PETALING JAYA: Everyone, including professionals involved in government projects, has a role to play in combating corruption and the abuse of funds, a political analyst said.
Bridget Welsh of the University of Nottingham Malaysia said professionals such as accountants, lawyers and consultants played important roles in safeguarding public funds that are allocated for government projects.
“I think professionals can play a more active role in self-regulating in these areas to make sure the gates stay locked.
“1MDB would not have happened without those (professionals) who allowed it to happen,” she said during an anti-corruption forum at Universiti Malaya (UM), which was organised by the Agora Society.
Other speakers at the forum were PKR’s Petaling Jaya MP Lee Chean Chung and Aira Azhari, a senior manager at the Institute for Democracy and Economic Affairs (IDEAS).
Welsh said the hardcore poor and the B40 group were the biggest victims of corruption, as funds meant to empower these segments of society were taken away from them.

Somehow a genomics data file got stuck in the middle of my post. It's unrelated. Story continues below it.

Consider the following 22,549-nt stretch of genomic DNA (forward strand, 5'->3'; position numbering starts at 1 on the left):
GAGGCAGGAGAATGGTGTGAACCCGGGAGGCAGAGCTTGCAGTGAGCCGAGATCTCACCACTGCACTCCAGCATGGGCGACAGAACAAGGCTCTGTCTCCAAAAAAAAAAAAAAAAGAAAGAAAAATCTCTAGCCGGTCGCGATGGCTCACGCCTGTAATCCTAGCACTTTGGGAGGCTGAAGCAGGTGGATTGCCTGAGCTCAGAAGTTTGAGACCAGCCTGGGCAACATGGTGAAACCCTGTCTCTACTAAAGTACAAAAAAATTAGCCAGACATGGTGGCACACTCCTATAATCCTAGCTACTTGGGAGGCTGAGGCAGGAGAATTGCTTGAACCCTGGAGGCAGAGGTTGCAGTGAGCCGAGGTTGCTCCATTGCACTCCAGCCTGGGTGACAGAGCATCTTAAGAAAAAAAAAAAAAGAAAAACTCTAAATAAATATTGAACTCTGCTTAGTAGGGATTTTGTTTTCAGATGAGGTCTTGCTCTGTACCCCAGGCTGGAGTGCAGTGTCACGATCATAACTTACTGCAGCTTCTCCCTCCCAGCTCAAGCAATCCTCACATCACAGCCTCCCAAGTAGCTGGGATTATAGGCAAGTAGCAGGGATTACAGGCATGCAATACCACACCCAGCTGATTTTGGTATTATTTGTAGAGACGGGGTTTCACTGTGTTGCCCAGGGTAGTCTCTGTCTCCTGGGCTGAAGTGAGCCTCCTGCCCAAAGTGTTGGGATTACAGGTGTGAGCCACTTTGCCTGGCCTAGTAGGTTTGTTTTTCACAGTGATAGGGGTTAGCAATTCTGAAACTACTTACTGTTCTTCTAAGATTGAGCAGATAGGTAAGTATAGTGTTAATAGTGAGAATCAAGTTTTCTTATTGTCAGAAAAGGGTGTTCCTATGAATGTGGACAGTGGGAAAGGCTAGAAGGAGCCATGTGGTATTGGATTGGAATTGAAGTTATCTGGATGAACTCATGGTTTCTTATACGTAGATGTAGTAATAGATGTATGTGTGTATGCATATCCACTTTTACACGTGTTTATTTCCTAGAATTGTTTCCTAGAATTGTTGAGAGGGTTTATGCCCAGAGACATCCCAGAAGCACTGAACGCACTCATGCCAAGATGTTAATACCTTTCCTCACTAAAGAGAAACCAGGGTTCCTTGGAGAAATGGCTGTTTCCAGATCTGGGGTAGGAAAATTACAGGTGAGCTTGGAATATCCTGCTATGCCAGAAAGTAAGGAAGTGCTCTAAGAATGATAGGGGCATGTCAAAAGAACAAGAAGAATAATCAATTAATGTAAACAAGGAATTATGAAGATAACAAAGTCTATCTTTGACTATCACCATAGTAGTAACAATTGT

“Ironically, they are also among those who support corruption because they need the election ‘handouts’ as they have no other mechanisms (to get money),” she added.
Meanwhile, Lee said the middle-income group had a role to play by speaking out against graft and reporting such cases to the authorities.
Since the M40 were considered more financially stable, the PKR communications director said, they were less likely to bow to extortion or tolerate corruption.
Citing an example of how the corrupt worked, Lee said several residents in his constituency had previously claimed they had been “asked” by certain officers in the local council to appoint certain firms for home renovations for the plans to be approved more quickly.
“Such messages were always given in a subtle manner. There is no compulsion, but after a while, (if we don’t speak out) we might think it’s okay,” he added.